New Octavia shares much with new Golf but is precisely 17 per cent more mature
You are here
Alfa Romeo Giulia Quadrifoglio – long-term review
Why 'Race' should be the Giulia QV's default mode
DNA. In human speak, it’s the carrier of genetic information that either makes you a square or bonkers. In Alfa speak, it’s a four-stage rotary knob that either makes the Giulia Quadrifoglio a square or bonkers.
See, unlike its competitors, the Alfa does not have configurable driver settings (why?!). Instead, there are four DNA settings that shift the character of the QV from a cylinder-deactivating fuel-sipper to a noisy thug capable of a ’Ring lap under 7:40.
In ascending order of madness, you start with A, or Advanced Efficiency. It slackens the steering and throttle off and encourages the engine to shut down a cylinder bank to save fuel. Then there’s N (Normal). It’s a little flat, with long throttle travel but applies a soft damper setting. D (Dynamic) shortens the throttle, adds firmer damping and opens up the exhaust above four grand for a much better sound. Best of all, you can then independently soften the dampers and keep the punchier powertrain. But Race mode, or, if you’re not careful “BRACE, BRACE, BRACE!” mode, is my default. Mainly because my personal DNA is made up of part TOWIE and part idiot.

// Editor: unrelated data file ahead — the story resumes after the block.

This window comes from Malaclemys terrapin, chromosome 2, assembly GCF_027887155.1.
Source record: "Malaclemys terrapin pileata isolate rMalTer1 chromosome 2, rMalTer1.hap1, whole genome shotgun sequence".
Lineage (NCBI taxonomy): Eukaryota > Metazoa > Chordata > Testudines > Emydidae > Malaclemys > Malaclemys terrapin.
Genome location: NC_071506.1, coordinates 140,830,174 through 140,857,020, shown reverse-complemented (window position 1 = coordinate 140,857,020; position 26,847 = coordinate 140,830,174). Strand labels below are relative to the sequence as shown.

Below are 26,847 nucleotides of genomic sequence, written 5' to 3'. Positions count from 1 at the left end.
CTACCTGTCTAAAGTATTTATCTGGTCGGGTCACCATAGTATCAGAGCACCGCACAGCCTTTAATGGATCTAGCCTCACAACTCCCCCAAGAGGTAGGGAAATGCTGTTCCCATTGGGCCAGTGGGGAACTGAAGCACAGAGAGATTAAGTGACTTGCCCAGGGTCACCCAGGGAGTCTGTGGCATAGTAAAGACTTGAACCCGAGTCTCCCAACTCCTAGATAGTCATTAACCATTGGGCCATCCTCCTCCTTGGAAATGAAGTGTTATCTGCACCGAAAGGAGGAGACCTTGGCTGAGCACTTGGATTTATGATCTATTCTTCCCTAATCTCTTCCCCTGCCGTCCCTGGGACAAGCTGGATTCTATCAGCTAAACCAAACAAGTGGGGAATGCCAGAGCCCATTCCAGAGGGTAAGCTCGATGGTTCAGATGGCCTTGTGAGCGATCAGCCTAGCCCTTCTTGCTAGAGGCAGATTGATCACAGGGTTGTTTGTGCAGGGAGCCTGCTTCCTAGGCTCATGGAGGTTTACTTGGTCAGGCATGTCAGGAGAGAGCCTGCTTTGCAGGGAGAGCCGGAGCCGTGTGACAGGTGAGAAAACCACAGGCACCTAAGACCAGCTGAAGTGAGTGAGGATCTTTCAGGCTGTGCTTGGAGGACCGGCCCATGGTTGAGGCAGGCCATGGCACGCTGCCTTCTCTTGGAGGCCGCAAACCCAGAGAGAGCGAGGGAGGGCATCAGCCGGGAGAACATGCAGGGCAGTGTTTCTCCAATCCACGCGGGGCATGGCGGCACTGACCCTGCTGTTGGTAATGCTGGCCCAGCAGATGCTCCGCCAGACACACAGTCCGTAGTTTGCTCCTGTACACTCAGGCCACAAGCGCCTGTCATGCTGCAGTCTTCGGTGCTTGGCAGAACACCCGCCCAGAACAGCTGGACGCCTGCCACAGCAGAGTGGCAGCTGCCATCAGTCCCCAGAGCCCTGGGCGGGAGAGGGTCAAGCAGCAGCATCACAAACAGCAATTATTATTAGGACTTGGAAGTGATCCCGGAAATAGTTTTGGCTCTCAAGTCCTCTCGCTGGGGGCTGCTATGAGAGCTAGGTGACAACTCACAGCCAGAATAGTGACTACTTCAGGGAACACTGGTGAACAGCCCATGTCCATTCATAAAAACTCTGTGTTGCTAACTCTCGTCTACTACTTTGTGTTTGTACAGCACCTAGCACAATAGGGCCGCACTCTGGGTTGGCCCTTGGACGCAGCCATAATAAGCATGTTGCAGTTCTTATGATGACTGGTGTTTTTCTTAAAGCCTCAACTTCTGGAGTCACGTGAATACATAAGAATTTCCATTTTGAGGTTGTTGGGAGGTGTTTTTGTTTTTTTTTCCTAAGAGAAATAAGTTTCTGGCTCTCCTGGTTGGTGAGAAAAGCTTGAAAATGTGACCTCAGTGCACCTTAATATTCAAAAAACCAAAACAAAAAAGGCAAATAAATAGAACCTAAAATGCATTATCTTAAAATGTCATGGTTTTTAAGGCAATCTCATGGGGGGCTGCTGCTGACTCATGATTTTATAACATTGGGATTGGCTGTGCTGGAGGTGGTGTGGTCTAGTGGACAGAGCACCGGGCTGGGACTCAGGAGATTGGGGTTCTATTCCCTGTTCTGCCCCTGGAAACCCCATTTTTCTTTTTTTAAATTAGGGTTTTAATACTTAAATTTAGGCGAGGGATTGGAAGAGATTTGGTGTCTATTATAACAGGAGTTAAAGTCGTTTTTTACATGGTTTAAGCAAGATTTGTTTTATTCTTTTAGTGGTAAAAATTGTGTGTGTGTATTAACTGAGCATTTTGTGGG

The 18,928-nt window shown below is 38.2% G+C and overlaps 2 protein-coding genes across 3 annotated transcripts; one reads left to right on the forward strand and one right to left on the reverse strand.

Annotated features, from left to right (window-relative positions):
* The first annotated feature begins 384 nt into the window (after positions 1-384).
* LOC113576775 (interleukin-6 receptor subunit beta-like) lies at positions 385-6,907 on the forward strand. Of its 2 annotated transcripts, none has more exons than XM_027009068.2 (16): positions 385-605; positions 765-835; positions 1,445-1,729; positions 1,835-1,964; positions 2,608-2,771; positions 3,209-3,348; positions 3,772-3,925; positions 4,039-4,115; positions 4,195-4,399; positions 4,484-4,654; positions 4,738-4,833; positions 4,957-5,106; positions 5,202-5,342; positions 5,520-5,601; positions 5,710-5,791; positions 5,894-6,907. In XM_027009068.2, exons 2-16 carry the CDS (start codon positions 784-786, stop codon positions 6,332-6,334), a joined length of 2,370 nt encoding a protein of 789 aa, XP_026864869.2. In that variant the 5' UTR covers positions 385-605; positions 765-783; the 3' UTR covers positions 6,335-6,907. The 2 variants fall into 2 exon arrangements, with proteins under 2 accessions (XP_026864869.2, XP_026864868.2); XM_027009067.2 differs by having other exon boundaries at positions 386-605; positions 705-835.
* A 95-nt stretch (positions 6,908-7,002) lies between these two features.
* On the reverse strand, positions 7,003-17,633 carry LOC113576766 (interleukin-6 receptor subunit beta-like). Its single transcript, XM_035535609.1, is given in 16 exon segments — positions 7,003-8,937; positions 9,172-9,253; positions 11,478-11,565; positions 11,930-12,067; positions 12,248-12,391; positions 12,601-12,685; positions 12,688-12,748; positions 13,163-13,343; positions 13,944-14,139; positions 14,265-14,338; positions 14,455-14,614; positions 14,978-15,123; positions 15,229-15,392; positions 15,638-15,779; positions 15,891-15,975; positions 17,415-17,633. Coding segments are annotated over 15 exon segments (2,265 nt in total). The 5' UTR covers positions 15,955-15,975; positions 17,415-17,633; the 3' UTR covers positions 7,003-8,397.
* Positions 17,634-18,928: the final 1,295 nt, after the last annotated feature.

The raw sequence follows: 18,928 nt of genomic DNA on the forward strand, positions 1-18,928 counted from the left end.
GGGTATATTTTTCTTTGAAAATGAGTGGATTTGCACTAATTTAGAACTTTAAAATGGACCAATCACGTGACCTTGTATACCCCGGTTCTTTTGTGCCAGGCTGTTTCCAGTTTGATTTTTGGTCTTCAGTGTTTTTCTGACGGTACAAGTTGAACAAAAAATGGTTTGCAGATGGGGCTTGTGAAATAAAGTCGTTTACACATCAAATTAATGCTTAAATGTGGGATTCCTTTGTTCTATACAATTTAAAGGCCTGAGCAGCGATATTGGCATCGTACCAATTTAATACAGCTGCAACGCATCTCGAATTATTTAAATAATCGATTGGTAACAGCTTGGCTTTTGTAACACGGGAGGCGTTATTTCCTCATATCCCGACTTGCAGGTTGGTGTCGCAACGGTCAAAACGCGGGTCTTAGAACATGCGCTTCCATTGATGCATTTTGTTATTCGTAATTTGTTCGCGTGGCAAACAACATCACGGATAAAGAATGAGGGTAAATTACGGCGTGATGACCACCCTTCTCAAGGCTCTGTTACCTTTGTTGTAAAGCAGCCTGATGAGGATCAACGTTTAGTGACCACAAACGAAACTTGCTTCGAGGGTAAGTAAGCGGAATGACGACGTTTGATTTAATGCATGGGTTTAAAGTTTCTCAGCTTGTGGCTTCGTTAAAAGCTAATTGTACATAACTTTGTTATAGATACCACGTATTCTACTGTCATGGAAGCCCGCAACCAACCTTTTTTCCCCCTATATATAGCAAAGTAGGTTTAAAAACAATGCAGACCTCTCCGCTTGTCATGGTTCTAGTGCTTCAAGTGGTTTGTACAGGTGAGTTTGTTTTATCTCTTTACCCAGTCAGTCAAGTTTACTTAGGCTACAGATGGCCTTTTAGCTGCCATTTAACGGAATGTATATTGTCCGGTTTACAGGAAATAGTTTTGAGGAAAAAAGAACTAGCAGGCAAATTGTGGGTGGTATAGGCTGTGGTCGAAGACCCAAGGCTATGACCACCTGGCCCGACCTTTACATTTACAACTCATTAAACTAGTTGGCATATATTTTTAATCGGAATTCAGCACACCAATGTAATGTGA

Race makes the ride even firmer (which you can slacken off), opens the exhaust valves permanently and deactivates the stability electronics. And when they’re off, they’re off. So you’ve got a 503bhp rodeo to deal with. Annoyingly, it also gets rid of the digital speedo. Not ideal in a ballistic car. But, on the motorway, I degrade myself to A to double the mpg.